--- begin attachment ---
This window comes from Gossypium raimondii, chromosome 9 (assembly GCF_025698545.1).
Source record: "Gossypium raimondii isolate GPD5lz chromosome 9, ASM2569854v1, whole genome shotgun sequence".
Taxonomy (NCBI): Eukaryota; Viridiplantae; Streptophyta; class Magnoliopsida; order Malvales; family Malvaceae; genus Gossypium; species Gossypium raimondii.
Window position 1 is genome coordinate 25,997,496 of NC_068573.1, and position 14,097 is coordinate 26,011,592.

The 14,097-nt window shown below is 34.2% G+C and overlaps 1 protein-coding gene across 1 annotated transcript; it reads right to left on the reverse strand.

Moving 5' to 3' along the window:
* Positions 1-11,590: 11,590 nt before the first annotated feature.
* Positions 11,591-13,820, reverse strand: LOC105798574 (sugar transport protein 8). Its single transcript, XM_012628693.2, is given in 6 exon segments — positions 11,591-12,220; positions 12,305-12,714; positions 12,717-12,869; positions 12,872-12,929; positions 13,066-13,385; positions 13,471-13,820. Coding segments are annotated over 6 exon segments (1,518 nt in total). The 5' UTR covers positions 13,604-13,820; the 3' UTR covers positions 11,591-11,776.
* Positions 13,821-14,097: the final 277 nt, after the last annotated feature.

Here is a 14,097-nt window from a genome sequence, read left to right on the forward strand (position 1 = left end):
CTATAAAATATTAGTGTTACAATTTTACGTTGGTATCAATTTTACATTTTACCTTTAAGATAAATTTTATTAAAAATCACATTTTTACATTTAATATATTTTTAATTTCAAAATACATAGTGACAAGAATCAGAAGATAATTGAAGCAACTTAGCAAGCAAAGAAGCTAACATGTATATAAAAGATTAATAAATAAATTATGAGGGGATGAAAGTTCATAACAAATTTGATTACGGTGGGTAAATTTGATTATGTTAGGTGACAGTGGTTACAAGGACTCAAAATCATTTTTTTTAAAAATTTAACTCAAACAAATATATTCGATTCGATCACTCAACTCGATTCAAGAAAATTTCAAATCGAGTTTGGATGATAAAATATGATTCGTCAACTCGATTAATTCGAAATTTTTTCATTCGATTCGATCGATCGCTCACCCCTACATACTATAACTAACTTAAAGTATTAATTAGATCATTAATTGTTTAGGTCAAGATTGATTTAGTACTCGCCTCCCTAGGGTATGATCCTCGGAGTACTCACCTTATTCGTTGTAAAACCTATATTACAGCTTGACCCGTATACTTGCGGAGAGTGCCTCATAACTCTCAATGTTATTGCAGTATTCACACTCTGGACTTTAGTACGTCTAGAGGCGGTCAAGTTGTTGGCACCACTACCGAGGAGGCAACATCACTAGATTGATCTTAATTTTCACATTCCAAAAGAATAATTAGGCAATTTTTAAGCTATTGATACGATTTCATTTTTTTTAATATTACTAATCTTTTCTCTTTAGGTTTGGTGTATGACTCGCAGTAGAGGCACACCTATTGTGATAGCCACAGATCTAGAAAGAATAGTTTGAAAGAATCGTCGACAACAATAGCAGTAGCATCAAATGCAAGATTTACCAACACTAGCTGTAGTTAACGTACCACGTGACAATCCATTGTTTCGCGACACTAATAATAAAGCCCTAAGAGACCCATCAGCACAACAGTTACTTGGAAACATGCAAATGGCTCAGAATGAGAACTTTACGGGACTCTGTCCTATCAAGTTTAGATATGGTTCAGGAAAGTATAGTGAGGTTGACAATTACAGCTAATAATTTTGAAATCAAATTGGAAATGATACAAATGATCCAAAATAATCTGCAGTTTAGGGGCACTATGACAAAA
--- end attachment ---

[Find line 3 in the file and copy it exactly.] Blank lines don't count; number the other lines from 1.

Taxonomy (NCBI): Eukaryota; Viridiplantae; Streptophyta; class Magnoliopsida; order Malvales; family Malvaceae; genus Gossypium; species Gossypium raimondii.